Nude Photos Lead To Big Trouble At School
A former Pennsylvania high school student, now 19, has sued school and county officials, claiming school officials invaded her privacy and violated her free-speech rights when they confiscated her cell phone. What was the big deal? They checked out her cell phone, found nude and semi-nude photos stored inside, and turned the phone over to authorities.
The federal lawsuit, filed by the American Civil Liberties Union, says looking at photos on the woman’s phone was like opening her mail or viewing private home videos. As the plaintiff has said: “Those pictures were extremely private and not meant for anyone else’s eyes. What they did is the equivalent of spying on me through my bedroom window.”
How did this happen? The plaintiff, identified only as “N.N.” to protect her identity, was a student at Pennsylvania’s Tunkhannock Area High School in January 2009 when a teacher confiscated her cell phone because the young woman broke school rules by making a call on campus.
Let’s get a few things clear here: trying to stop students using their cell phones during the school day has become a major time-consuming occupation for teachers these days. When I catch a student using a cell phone during class, I confiscate that cell phone, hand it over to the administration, and the student has to wait until the end of the week to get it back. Many students have been in tears, begging me not to take their phone away, but it’s never occurred to me that the principal or assistant principal would take time to check out the contents of cell phones confiscated.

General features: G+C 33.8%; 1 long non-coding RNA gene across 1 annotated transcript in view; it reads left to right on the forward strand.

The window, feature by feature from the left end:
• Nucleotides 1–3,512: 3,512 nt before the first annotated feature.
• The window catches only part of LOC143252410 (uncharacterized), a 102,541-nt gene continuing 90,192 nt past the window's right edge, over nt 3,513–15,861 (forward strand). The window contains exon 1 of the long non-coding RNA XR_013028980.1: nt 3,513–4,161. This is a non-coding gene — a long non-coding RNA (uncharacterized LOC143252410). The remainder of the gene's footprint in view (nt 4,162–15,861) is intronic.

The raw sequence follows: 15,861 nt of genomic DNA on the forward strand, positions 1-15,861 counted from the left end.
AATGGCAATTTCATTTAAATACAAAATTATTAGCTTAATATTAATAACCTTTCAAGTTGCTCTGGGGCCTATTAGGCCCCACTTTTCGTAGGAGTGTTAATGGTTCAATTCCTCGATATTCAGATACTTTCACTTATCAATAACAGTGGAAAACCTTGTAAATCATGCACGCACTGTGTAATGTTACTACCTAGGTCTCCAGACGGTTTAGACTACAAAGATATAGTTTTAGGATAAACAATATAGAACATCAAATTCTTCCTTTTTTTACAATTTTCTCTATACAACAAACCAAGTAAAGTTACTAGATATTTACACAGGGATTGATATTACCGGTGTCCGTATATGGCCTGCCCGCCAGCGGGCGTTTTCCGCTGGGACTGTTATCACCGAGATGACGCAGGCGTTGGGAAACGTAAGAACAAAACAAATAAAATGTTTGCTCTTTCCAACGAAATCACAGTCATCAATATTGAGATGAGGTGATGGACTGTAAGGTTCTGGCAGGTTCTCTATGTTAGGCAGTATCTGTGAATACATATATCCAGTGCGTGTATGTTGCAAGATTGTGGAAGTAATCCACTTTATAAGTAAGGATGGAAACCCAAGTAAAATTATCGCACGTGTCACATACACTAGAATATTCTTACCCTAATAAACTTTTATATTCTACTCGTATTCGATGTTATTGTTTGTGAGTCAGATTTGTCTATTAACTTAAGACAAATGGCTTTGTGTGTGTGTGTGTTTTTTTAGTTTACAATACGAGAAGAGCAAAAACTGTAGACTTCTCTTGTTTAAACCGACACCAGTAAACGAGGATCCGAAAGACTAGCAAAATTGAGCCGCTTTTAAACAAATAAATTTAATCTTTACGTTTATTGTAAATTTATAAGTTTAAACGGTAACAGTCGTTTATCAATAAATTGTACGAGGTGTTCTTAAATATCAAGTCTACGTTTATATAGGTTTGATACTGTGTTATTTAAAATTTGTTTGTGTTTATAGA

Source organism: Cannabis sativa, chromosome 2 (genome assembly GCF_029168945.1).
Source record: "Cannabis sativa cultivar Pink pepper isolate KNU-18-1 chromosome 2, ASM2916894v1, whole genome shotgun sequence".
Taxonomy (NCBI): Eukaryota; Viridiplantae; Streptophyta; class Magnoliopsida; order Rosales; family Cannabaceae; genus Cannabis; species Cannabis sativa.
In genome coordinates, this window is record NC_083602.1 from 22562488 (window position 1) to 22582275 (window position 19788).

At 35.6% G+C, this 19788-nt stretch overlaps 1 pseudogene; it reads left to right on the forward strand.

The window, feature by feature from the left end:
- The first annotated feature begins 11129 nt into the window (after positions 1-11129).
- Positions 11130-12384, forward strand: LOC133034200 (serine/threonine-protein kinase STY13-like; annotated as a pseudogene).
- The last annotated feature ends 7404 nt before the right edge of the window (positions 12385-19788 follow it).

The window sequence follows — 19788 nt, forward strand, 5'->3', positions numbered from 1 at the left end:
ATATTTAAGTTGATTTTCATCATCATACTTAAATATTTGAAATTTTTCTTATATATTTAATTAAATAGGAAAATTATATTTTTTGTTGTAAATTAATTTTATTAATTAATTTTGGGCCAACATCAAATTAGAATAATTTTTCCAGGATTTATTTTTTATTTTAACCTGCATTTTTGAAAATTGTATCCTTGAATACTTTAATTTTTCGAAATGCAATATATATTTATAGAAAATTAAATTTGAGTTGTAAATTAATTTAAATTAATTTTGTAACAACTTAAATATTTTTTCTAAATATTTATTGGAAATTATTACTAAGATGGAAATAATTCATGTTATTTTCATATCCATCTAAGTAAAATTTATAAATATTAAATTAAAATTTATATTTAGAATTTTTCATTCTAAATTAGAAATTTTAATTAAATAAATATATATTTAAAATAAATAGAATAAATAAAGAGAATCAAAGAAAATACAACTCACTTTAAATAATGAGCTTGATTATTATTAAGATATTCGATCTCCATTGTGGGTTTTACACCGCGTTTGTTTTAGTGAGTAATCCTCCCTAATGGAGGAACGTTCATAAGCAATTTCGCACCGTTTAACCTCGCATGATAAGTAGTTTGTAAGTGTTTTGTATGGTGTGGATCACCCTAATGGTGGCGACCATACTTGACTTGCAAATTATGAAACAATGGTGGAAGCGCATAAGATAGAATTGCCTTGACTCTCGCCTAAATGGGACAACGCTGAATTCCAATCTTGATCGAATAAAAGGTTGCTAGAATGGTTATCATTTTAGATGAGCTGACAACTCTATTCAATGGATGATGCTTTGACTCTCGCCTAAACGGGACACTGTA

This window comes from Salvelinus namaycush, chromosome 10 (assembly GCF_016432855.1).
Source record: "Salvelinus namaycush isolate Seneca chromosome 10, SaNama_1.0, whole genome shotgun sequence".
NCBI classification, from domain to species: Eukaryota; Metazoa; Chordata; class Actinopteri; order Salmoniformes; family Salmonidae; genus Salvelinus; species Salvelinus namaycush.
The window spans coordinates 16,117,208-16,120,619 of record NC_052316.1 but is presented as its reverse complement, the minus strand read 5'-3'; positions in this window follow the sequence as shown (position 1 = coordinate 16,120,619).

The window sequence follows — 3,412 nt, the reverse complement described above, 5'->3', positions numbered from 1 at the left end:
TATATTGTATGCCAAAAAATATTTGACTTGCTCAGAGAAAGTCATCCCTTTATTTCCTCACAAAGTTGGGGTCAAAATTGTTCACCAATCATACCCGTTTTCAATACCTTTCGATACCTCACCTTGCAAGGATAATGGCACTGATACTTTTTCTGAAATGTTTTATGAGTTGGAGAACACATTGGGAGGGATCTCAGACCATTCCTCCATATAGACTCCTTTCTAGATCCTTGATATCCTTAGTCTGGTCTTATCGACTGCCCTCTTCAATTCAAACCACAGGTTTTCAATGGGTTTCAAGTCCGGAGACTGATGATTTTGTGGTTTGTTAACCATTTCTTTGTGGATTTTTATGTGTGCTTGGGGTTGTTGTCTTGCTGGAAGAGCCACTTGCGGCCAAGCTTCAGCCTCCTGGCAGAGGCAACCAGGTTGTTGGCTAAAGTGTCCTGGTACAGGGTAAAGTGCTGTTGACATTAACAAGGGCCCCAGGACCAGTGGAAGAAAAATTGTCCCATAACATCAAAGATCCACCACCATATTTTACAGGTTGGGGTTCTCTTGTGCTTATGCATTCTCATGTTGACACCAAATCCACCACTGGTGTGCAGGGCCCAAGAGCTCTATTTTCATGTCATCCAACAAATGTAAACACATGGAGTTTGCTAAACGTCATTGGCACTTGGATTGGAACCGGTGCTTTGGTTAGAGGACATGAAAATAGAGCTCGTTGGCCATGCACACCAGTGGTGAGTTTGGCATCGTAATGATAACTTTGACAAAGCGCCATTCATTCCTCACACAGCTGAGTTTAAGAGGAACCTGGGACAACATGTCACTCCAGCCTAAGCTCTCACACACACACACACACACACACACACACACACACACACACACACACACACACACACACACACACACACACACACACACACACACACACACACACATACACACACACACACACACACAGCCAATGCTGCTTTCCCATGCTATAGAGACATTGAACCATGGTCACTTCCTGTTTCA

According to the lawsuit, N.N. was later called to Principal Gregory Ellsworth’s office, suspended for three days, and told that her cell phone had been turned over to authorities after Ellsworth found nude and semi-nude photos inside. Wyoming County District Attorney George Skumanick Jr. later sent a letter to the school, the lawsuit alleges, threatening to bring child pornography charges against the student unless she completed a re-education course. N.N. says that she took the class out of fear that she would be prosecuted.
A few months ago, I wrote about the case of Blake Robbins, a 15-year-old student at Harriton High School, also in Pennsylvania, whose parents are suing their son’s school, the school district, its board of directors and the superintendent, alleging that the district unlawfully used its ability to access a webcam remotely on their son’s district-issued laptop computer to spy on him while he was at home.
And now here’s another tale of school administrators snatching way too much authority and believing that they are the police, the judge and the jury. Privacy is privacy, and personal property is just that. Confiscating a phone when the owner is breaking school rules by using it is not an issue; looking through that phone’s contents is a totally different animal, let alone turning over the phone to the authorities.
School administrators should get on with the business of running their schools. Turning over cell phones to police investigators is not part of their job description.
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